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International Woolmark Prize 2020 Judges

The countdown is on until we find out who will win the 2020 International Woolmark Prize global final, to be held at a special event during London Fashion Week. As the 10 finalists are busily putting the final touches on their submissions, a leading panel of industry experts and fashion tastemakers has been compiled to judge the finalists’ collections.


The 2020 International Woolmark Prize judging panel includes:

“The International Woolmark Prize is an institution for the fashion industry, and I am thrilled to participate,” says Artistic Director for Dior Men, Kim Jones. “The competition shines a light on diversity and innovation and I’m very happy to be a part of that.”

The Karl Lagerfeld Award for Innovation

The 2020 International Woolmark Prize will also see the introduction of the inaugural Karl Lagerfeld Award for Innovation, in honour of the late icon and International Woolmark Prize alumnus.

“Karl was always looking for new talent - a rare, encouraging force, instrumental in the development of many young designers.” - Carine Roitfeld

To be presented by Carine Roitfeld, the Founder and Editor-in-Chief of CR Fashion Book and close long-time friend and collaborator of Lagerfeld, the award will celebrate one of the ten finalist designers who showcases outstanding creativity and innovation, the same characteristics which led to Lagerfeld’s history-making success.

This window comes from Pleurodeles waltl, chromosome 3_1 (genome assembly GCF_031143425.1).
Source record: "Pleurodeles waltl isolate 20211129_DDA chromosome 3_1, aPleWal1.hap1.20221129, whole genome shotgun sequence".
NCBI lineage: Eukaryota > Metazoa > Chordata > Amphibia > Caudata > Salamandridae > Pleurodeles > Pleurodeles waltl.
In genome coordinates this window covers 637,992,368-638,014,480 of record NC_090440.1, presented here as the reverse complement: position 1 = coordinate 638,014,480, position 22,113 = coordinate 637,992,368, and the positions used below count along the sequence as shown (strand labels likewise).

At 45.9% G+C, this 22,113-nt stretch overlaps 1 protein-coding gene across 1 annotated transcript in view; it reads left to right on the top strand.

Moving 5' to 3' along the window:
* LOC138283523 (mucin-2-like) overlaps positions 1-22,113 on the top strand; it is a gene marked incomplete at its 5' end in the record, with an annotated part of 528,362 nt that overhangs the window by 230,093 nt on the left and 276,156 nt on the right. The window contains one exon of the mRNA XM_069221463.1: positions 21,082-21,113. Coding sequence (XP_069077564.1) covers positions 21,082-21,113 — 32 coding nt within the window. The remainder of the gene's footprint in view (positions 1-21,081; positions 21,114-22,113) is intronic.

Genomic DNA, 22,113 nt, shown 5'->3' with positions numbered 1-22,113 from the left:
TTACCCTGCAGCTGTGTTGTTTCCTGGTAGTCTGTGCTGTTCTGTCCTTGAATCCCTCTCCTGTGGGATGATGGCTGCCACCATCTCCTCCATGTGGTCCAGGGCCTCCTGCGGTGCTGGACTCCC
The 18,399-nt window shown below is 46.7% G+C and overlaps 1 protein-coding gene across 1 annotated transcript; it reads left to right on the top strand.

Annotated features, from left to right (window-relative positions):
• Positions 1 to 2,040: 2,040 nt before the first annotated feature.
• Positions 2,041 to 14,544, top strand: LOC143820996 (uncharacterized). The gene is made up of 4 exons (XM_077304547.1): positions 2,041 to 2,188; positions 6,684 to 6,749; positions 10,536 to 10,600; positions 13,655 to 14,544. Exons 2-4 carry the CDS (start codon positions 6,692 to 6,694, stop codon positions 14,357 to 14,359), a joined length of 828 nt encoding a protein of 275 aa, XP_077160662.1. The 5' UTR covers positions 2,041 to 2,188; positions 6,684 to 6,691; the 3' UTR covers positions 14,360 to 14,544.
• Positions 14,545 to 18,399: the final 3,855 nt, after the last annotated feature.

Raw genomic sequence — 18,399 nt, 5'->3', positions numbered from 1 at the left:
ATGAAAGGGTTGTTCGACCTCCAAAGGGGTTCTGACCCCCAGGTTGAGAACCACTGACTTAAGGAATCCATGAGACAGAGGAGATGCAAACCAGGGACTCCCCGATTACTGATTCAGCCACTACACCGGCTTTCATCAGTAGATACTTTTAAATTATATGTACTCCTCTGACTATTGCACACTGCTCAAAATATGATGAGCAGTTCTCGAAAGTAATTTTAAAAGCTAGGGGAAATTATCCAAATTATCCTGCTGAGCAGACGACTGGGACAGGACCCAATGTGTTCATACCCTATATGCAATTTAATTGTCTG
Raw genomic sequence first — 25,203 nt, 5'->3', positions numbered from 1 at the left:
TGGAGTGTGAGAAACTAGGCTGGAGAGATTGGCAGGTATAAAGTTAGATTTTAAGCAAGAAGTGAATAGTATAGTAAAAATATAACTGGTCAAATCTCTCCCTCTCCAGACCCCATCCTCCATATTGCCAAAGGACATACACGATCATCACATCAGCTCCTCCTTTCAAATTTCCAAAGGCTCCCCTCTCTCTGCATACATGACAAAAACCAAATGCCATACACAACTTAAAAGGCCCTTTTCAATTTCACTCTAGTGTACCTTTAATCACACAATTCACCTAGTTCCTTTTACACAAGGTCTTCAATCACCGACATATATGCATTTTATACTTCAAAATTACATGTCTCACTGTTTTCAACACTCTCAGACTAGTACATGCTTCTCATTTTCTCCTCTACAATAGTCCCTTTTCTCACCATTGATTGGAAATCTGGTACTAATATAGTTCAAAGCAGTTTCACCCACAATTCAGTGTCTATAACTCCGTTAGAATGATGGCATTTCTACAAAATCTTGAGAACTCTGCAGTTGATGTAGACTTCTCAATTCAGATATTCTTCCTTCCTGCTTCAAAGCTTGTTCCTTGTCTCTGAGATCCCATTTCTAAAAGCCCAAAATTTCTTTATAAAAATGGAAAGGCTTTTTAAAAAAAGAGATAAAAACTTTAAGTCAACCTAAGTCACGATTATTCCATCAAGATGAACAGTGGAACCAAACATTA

“What an honour to be the first person to award the Karl Lagerfeld Award for Innovation,” says Carine Roitfeld. “Karl was always looking for new talent - a rare, encouraging force, instrumental in the development of many young designers. In today’s global fashion business, discovering, nurturing, and providing a platform of recognition for innovating creatives is absolutely crucial.”

For the last 40 years, until his passing on 19 February 2019, Karl Lagerfeld was the leading personality of the fashion world. Referred to as Kaiser Karl in response to his German background and upbringing, Lagerfeld’s name first emerged with his win in the coat category of the International Wool Secretariat fashion design competition (later to become the International Woolmark Prize) in 1954 with a button-down, boat-neck yellow wool coat. The prize, in its earliest years, was judged by none other than Pierre Balmain. “It’s an eye-opener because you can’t believe someone so young could design something so revolutionary in the mid-50s,” explained the curator Rein Wolfs in The Guardian.

Now in its eighth year, the International Woolmark Prize remains the leading talent incubation program, crossing borders and cultures to discover, nurture and celebrate outstanding talents who showcase the beauty and versatility of Merino wool. As the prize continues to evolve, the 2020 finalists will present fully traceable collections, adding transparency to the supply chain. One overall winner will receive AU$200,000 and one designer will receive AU$100,000 for the inaugural Karl Lagerfeld Award for Innovation.